ZURICH/LONDON (Reuters) - Leeds United supporters are anxious for a conclusion to protracted takeover talks after the latest statement on Friday that a deal to buy the second tier club was close.
Dubai-based GFH Capital said it had formally agreed an extension of the period for exclusive negotiations to buy the club whose majority shareholder is former Chelsea owner Ken Bates.
“The fact that we are in such advanced talks means this extended exclusivity window is merely to ensure we can get past the final post without distraction,” said GFH Capital deputy Chief Executive David Haigh.
“We have come so far and are looking forward to what we hope will be a positive statement about change in ownership of Leeds United shortly.”
The relevant agreements are being processed by the respective legal teams and information supplied to the Football League as required under their regulations, the GFH statement said.
Leeds fans were perplexed by the further extension after the club disclosed as far back as May that it was in talks with potential investors.
“This (announcement) doesn’t make any sense. Why didn’t they put a fit and proper person request months ago? The Football League says that is the only test a new owner would have to pass,” said Gary Cooper, chairman of the Leeds United Supporters Trust.
“The supporters deserve much better than this,” he added. The Trust represents around 8,000 fans and has clashed with Bates in the past.
Foreign investors are increasingly looking at larger Championship (second division) clubs, hopeful of them winning a place in the big money Premier League.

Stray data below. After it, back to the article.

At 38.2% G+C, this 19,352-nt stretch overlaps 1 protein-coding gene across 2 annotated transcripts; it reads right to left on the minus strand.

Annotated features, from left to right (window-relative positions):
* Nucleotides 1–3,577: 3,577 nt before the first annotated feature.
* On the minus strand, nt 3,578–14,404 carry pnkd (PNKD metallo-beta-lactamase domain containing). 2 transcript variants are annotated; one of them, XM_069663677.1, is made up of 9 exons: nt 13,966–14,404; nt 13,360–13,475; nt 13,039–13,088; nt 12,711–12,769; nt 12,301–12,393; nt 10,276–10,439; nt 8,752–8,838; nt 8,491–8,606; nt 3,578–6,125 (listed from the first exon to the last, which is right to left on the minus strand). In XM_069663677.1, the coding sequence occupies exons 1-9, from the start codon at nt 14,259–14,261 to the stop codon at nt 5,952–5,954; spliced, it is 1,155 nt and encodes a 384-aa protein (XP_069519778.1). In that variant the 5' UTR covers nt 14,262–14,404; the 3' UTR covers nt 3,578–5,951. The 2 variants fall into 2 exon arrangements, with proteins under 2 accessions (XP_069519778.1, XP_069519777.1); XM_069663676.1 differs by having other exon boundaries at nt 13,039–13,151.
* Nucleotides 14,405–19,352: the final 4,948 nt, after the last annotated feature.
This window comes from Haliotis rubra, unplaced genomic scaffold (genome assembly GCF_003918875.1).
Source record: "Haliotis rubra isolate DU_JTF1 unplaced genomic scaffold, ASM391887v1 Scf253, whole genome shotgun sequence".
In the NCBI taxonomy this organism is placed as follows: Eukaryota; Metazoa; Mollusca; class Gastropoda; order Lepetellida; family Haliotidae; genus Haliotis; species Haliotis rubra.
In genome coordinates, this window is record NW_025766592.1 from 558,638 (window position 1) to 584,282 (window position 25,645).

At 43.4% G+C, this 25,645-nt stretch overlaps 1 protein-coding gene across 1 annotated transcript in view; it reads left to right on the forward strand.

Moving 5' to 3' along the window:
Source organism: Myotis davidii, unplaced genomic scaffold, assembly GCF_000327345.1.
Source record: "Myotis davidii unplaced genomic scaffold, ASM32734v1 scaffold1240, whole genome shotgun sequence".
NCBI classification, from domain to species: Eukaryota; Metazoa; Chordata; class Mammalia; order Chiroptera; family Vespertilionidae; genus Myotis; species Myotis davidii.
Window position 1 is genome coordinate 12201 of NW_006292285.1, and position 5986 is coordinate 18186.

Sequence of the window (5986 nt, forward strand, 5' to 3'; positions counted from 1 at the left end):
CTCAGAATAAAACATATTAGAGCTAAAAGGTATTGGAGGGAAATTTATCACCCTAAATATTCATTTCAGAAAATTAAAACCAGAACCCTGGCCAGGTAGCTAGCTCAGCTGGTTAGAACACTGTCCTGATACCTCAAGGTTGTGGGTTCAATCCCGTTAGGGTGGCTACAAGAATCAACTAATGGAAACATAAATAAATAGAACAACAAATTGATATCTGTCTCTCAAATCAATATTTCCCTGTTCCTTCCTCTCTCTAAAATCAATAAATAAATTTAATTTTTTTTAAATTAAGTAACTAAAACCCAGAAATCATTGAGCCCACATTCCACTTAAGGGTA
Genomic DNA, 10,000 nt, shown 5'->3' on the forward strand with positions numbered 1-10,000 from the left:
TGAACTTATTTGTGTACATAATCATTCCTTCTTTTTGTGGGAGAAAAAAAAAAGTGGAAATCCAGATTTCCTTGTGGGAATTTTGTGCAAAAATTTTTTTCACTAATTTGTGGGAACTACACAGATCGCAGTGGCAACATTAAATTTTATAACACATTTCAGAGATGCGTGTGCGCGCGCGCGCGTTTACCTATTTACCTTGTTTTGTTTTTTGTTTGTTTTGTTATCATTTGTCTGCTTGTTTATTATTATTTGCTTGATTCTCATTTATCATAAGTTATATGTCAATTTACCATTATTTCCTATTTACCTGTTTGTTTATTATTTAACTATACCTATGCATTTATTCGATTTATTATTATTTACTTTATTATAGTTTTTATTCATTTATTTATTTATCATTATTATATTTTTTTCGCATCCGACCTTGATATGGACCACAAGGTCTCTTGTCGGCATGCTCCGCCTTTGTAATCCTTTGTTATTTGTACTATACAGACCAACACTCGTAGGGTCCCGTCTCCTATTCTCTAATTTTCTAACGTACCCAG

Leeds have won the English league title three times, most recently in 1992. However, the current team is without a win in six league games and have slipped to 18th place in the 24-team Championship.
Fans hope that new owners will be in place in time to fund signings in the January transfer window to allow the team to make a late push for a promotion place.
Bahrain-based GFH, which owns GFH Capital, is in a tight financial position.
The Bank’s most recent financial statement, filed earlier in November, says GFH made a profit of $7.5 million for the nine months ended September 30.
But the cash flow statement shows that losses from operating activities were $14 million, and that the bank only achieved a profit by selling $26 million of treasury shares and netting $56 million from a convertible Islamic finance instrument.
Auditor KPMG flags a note in the statement footnotes which includes the caveat that the group’s accumulated losses stand at $294 million and that current contractual obligations exceed its liquid assets.
Editing by Alison Wildey